“These are people who were told they were unskilled and now they’re being expected to step up and lead the fight so they’re enjoying being recognised and made to feel a bit special and quite rightly so

“In a hospital or a care home you have other staff around you but in domiciliary care you’re usually on your own so you can expect there to be some fear and anxiety.

“They are absolute heroes and they deserve our thanks and support.”

It was a sentiment endorsed by Mario Kreft MBE, the chair of Care Forum Wales, who said: “We have been appealing for weeks to the Welsh Health Minister, Vaughan Gething, and Boris Johnson to provide the social care sector with the support that it desperately needs.

Mr Kreft said: “Just like our care homes, colleagues on the front line in domiciliary care require proper personal and protective equipment and access to swab tests as a matter of urgency so we can keep out staff and our clients safe.

“If we can’t protect our staff, we will also be unable to protect the many vulnerable people for whom we provide care – and people will die as a result. We cannot and must not let that happen.”

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Anwen Williams
Anwen Williams
4 years ago

My mother’s care has involved four years live-in family care, daycare centres, home visits then residential homes and the care workers have always demonstrated care of the highest standard and accommodated her complex needs. The staff demonstrate goodwill by facilitating FaceTime since lockdown (which she can’t fully appreciate as she’s blind and very hard of hearing) but she’s aware of a sense of occasion as she’s nicely turned out to provide dignity and family members are comforted. The carers, and indeed the other residents, are our extended family and I’m aware of how much we are asking of them –… Read more »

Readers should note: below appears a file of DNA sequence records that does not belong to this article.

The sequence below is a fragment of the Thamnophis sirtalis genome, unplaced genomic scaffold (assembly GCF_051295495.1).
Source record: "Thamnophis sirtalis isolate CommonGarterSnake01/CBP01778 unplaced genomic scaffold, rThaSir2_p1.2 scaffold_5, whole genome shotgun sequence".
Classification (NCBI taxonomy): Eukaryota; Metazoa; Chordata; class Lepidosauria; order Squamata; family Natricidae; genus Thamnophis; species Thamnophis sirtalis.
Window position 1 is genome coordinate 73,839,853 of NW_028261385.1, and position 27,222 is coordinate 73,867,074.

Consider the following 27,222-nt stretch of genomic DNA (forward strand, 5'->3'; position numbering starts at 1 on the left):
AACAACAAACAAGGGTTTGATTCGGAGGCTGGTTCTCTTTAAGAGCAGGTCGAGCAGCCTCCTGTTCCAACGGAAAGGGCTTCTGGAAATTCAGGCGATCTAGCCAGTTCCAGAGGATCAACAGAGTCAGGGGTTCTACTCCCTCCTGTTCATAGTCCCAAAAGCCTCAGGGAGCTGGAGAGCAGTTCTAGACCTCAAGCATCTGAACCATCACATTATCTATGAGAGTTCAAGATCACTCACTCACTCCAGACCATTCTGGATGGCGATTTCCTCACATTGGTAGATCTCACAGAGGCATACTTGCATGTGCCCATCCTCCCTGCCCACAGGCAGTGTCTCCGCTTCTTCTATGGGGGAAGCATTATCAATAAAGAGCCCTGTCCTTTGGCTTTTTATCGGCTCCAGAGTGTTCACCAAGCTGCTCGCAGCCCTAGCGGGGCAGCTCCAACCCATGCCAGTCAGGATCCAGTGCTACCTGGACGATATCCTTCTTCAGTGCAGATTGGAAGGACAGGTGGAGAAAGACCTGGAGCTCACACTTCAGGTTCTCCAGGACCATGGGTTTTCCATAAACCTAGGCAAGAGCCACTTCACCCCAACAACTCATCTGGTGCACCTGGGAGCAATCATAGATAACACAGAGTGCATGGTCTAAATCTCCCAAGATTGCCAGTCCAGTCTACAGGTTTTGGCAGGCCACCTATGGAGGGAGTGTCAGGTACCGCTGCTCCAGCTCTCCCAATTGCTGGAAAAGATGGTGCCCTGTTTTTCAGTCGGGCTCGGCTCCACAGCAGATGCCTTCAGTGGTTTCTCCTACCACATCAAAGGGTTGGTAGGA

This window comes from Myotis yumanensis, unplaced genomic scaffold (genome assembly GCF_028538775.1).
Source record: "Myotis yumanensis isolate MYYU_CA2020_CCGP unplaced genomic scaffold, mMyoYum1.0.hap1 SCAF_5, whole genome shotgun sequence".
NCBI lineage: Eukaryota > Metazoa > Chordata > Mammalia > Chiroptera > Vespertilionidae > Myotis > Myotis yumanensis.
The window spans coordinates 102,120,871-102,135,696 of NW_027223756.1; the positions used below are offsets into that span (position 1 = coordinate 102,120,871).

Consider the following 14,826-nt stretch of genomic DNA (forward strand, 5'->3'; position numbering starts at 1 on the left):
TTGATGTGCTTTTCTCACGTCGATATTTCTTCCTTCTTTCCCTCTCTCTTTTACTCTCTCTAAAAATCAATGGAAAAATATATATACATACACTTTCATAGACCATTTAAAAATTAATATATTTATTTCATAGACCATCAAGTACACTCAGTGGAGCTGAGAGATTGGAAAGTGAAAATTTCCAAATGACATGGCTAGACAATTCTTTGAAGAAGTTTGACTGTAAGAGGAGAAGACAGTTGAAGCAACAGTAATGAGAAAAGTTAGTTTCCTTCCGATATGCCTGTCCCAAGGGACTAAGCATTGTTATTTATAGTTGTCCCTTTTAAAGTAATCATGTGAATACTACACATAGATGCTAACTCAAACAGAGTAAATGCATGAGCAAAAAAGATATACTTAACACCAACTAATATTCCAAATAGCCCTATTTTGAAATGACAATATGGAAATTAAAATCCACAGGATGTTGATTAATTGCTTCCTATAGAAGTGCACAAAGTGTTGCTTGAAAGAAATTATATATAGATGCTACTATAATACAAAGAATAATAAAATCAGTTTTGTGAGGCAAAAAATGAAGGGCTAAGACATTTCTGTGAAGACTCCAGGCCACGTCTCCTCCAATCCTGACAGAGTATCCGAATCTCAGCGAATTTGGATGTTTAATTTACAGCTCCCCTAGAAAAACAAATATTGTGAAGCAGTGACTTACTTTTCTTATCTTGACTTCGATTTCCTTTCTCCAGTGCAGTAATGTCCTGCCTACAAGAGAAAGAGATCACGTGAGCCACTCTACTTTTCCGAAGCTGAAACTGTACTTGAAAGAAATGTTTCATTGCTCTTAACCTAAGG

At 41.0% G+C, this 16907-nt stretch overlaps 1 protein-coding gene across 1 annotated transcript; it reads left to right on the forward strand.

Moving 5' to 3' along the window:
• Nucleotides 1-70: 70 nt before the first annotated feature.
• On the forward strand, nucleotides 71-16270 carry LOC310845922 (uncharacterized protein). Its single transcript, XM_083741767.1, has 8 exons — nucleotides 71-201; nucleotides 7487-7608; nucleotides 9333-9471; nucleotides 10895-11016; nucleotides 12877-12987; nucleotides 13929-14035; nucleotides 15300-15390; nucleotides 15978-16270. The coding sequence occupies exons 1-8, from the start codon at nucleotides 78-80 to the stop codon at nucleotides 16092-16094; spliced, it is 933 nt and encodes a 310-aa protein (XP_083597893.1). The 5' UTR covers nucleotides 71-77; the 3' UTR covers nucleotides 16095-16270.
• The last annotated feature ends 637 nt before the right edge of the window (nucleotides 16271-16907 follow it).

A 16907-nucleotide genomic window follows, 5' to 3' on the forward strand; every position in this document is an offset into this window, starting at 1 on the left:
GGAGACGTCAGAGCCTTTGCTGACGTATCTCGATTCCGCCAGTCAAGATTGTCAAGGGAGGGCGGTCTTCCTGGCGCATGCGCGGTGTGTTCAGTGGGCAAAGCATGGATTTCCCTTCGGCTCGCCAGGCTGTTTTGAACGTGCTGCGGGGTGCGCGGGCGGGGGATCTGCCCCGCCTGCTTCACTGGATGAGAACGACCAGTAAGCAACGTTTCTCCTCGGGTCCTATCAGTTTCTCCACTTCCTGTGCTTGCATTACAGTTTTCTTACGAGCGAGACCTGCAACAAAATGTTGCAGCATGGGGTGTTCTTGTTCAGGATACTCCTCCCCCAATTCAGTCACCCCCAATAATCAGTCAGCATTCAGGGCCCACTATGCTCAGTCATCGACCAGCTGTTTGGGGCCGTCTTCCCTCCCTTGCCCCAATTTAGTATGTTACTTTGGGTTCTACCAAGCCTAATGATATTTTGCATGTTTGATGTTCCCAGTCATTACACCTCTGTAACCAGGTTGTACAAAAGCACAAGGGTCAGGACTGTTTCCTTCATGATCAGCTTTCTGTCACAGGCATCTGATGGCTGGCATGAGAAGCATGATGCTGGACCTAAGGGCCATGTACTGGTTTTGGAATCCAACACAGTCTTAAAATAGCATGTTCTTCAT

Huw Davies
Huw Davies
4 years ago
Reply to  Anwen Williams

“Care services” in their many forms are mere extensions of the NHS. Indeed without “care” there would be need for many more hospitals in all regions. Yet these services are often dismissed as less important and require less attention to resourcing. That is a shabby way to treat these services and needs prompt rectification.

Ernie The Smallholder
Ernie The Smallholder
4 years ago
Reply to  Huw Davies

There is no doubt – The centralised UK has failed big time ! Supply chains are now failing – We need proper organisation in Wales, not to have to look over our shoulder to see if its ok for London. It is time for the Welsh national independence movement – AUOB, Yes Cymru, Plaid Cymru, WNP, Gwlad to work together for the national interest – no one else cares about Welsh interests. Medical care and social care should be part of the same service because each are dependent on each other. Wales must reject ideology of the looney camp (Let… Read more »

John Ellis
John Ellis
4 years ago
Reply to  Huw Davies

Practically speaking, care services are indeed ‘extensions of the NHS’, but legally and funding-wise the very definitely aren’t, in that the NHS is a government agency largely free at the point of use and social care is a function of local authorities and subject to a charge.

Which serves to reinforce the disparity to which you refer. Northern Ireland does it differently; there might be a lesson there for us in Wales.